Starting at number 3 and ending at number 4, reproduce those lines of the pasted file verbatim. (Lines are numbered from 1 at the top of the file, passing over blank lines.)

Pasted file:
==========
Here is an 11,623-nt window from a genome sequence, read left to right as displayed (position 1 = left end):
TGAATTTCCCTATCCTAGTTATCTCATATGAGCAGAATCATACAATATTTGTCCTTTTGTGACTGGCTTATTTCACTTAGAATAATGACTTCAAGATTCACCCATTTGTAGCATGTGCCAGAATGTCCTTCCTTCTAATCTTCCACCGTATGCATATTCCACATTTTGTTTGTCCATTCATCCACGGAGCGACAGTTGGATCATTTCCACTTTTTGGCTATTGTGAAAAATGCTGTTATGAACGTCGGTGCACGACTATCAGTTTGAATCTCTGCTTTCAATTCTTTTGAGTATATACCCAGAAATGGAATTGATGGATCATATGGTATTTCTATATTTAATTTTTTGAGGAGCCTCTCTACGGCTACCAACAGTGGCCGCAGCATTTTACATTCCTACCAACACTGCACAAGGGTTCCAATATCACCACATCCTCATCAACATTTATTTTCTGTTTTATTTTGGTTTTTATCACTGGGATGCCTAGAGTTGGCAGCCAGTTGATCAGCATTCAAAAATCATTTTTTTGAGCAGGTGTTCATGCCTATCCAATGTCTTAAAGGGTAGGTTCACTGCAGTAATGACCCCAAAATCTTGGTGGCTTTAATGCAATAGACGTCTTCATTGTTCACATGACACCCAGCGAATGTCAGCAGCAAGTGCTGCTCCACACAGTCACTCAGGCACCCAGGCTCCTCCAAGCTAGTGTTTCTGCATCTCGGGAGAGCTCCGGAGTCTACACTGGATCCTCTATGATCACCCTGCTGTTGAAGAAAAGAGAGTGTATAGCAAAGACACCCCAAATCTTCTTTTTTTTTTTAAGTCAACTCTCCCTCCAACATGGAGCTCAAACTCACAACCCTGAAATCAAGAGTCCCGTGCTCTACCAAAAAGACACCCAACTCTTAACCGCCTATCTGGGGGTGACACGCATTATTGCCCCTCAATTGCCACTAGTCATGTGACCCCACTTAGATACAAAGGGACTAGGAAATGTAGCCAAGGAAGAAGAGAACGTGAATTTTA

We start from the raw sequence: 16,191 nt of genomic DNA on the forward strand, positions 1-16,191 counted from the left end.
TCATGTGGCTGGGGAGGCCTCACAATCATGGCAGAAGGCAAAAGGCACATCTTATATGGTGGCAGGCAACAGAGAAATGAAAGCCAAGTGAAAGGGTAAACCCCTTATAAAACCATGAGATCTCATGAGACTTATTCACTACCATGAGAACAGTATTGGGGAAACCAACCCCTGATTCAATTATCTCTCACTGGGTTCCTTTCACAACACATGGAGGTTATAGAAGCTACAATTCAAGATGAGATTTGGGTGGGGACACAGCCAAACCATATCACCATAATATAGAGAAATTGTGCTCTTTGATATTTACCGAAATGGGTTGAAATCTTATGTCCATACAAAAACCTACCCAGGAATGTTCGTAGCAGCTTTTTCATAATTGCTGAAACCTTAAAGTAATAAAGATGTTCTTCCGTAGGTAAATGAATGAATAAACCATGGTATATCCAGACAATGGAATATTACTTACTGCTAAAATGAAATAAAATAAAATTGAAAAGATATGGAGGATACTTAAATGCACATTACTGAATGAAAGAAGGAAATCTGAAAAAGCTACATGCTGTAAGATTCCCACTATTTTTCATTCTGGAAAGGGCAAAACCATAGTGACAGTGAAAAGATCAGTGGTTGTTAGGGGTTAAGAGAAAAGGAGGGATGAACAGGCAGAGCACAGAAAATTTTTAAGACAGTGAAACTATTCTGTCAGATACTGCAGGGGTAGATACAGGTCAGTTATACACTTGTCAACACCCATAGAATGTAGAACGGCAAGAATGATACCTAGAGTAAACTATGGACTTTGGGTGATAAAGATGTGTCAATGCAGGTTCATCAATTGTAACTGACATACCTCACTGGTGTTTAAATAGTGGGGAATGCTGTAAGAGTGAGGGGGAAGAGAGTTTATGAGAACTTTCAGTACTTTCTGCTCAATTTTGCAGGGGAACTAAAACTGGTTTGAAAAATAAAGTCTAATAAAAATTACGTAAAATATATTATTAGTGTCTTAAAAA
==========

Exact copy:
We start from the raw sequence: 16,191 nt of genomic DNA on the forward strand, positions 1-16,191 counted from the left end.
TCATGTGGCTGGGGAGGCCTCACAATCATGGCAGAAGGCAAAAGGCACATCTTATATGGTGGCAGGCAACAGAGAAATGAAAGCCAAGTGAAAGGGTAAACCCCTTATAAAACCATGAGATCTCATGAGACTTATTCACTACCATGAGAACAGTATTGGGGAAACCAACCCCTGATTCAATTATCTCTCACTGGGTTCCTTTCACAACACATGGAGGTTATAGAAGCTACAATTCAAGATGAGATTTGGGTGGGGACACAGCCAAACCATATCACCATAATATAGAGAAATTGTGCTCTTTGATATTTACCGAAATGGGTTGAAATCTTATGTCCATACAAAAACCTACCCAGGAATGTTCGTAGCAGCTTTTTCATAATTGCTGAAACCTTAAAGTAATAAAGATGTTCTTCCGTAGGTAAATGAATGAATAAACCATGGTATATCCAGACAATGGAATATTACTTACTGCTAAAATGAAATAAAATAAAATTGAAAAGATATGGAGGATACTTAAATGCACATTACTGAATGAAAGAAGGAAATCTGAAAAAGCTACATGCTGTAAGATTCCCACTATTTTTCATTCTGGAAAGGGCAAAACCATAGTGACAGTGAAAAGATCAGTGGTTGTTAGGGGTTAAGAGAAAAGGAGGGATGAACAGGCAGAGCACAGAAAATTTTTAAGACAGTGAAACTATTCTGTCAGATACTGCAGGGGTAGATACAGGTCAGTTATACACTTGTCAACACCCATAGAATGTAGAACGGCAAGAATGATACCTAGAGTAAACTATGGACTTTGGGTGATAAAGATGTGTCAATGCAGGTTCATCAATTGTAACTGACATACCTCACTGGTGTTTAAATAGTGGGGAATGCTGTAAGAGTGAGGGGGAAGAGAGTTTATGAGAACTTTCAGTACTTTCTGCTCAATTTTGCAGGGGAACTAAAACTGGTTTGAAAAATAAAGTCTAATAAAAATTACGTAAAATATATTATTAGTGTCTTAAAAA